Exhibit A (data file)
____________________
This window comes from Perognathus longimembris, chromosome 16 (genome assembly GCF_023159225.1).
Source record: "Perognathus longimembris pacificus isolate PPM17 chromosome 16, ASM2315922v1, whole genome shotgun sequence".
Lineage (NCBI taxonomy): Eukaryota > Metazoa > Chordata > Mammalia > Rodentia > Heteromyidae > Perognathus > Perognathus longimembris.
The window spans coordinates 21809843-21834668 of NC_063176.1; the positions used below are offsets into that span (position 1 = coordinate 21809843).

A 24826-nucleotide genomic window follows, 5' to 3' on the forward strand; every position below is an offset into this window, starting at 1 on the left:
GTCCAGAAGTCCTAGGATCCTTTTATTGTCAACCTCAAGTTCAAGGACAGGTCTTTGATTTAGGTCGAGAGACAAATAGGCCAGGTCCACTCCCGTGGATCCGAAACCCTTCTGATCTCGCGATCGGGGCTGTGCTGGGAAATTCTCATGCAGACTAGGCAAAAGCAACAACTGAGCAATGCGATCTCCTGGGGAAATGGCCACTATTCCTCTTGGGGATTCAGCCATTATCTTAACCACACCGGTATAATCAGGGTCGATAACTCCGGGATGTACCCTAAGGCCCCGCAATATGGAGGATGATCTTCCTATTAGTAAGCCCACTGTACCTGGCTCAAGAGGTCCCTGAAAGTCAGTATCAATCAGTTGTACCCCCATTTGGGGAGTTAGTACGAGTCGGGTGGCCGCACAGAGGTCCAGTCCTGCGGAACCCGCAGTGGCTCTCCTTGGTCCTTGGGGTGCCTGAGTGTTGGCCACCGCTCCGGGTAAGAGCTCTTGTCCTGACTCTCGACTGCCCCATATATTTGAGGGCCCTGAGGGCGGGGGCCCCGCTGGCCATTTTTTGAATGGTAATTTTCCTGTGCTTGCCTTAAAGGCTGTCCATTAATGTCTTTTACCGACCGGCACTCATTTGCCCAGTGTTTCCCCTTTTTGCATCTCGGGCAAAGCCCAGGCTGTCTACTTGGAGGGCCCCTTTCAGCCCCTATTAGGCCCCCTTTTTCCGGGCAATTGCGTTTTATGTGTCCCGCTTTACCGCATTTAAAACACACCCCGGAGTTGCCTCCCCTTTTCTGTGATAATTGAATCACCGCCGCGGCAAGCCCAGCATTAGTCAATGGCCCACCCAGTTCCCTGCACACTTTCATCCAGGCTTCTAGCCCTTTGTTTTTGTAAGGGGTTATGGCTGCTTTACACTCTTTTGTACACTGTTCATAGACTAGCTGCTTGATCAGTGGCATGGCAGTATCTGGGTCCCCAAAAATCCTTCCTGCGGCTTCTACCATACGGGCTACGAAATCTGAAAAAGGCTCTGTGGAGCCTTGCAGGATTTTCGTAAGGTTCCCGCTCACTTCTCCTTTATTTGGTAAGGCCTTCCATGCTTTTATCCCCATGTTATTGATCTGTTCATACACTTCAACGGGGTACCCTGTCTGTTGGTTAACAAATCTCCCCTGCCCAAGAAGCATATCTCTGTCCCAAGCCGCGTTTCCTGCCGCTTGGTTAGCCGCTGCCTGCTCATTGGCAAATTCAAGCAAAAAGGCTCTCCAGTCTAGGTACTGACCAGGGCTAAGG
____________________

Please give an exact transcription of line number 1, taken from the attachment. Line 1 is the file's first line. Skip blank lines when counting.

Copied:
This window comes from Perognathus longimembris, chromosome 16 (genome assembly GCF_023159225.1).